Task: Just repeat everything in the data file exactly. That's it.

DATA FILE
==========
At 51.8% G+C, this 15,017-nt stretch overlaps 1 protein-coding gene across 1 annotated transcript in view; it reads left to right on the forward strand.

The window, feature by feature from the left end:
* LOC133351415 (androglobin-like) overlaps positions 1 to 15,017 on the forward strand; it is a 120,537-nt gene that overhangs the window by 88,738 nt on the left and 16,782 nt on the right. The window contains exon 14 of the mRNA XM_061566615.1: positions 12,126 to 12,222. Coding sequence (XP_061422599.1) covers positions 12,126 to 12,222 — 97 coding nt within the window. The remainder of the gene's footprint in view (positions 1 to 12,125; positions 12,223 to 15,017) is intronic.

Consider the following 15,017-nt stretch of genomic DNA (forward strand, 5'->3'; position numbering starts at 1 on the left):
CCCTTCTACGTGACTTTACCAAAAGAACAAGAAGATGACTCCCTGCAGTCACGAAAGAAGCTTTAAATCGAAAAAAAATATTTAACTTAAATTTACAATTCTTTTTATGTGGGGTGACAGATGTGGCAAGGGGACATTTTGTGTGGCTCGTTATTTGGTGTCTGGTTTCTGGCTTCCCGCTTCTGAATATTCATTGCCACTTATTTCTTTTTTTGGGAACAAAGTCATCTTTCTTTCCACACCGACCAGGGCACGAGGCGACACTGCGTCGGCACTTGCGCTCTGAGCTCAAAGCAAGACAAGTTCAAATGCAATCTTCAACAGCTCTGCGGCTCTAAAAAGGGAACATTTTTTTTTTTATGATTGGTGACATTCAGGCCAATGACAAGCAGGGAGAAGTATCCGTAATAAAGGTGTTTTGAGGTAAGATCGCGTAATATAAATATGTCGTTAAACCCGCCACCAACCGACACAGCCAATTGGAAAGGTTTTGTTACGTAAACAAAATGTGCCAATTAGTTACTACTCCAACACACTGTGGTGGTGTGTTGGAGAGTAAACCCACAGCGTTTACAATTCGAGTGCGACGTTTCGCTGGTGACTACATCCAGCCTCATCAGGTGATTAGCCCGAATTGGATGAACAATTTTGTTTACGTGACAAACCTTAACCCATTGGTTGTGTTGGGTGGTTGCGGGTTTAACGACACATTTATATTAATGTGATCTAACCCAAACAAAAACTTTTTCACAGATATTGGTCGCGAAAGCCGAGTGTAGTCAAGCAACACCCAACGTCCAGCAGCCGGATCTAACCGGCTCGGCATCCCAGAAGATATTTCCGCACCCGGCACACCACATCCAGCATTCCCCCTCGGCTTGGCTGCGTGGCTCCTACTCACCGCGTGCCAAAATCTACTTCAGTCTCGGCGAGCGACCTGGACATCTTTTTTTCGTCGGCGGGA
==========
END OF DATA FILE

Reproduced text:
At 51.8% G+C, this 15,017-nt stretch overlaps 1 protein-coding gene across 1 annotated transcript in view; it reads left to right on the forward strand.

The window, feature by feature from the left end:
* LOC133351415 (androglobin-like) overlaps positions 1 to 15,017 on the forward strand; it is a 120,537-nt gene that overhangs the window by 88,738 nt on the left and 16,782 nt on the right. The window contains exon 14 of the mRNA XM_061566615.1: positions 12,126 to 12,222. Coding sequence (XP_061422599.1) covers positions 12,126 to 12,222 — 97 coding nt within the window. The remainder of the gene's footprint in view (positions 1 to 12,125; positions 12,223 to 15,017) is intronic.

Consider the following 15,017-nt stretch of genomic DNA (forward strand, 5'->3'; position numbering starts at 1 on the left):
CCCTTCTACGTGACTTTACCAAAAGAACAAGAAGATGACTCCCTGCAGTCACGAAAGAAGCTTTAAATCGAAAAAAAATATTTAACTTAAATTTACAATTCTTTTTATGTGGGGTGACAGATGTGGCAAGGGGACATTTTGTGTGGCTCGTTATTTGGTGTCTGGTTTCTGGCTTCCCGCTTCTGAATATTCATTGCCACTTATTTCTTTTTTTGGGAACAAAGTCATCTTTCTTTCCACACCGACCAGGGCACGAGGCGACACTGCGTCGGCACTTGCGCTCTGAGCTCAAAGCAAGACAAGTTCAAATGCAATCTTCAACAGCTCTGCGGCTCTAAAAAGGGAACATTTTTTTTTTTATGATTGGTGACATTCAGGCCAATGACAAGCAGGGAGAAGTATCCGTAATAAAGGTGTTTTGAGGTAAGATCGCGTAATATAAATATGTCGTTAAACCCGCCACCAACCGACACAGCCAATTGGAAAGGTTTTGTTACGTAAACAAAATGTGCCAATTAGTTACTACTCCAACACACTGTGGTGGTGTGTTGGAGAGTAAACCCACAGCGTTTACAATTCGAGTGCGACGTTTCGCTGGTGACTACATCCAGCCTCATCAGGTGATTAGCCCGAATTGGATGAACAATTTTGTTTACGTGACAAACCTTAACCCATTGGTTGTGTTGGGTGGTTGCGGGTTTAACGACACATTTATATTAATGTGATCTAACCCAAACAAAAACTTTTTCACAGATATTGGTCGCGAAAGCCGAGTGTAGTCAAGCAACACCCAACGTCCAGCAGCCGGATCTAACCGGCTCGGCATCCCAGAAGATATTTCCGCACCCGGCACACCACATCCAGCATTCCCCCTCGGCTTGGCTGCGTGGCTCCTACTCACCGCGTGCCAAAATCTACTTCAGTCTCGGCGAGCGACCTGGACATCTTTTTTTCGTCGGCGGGA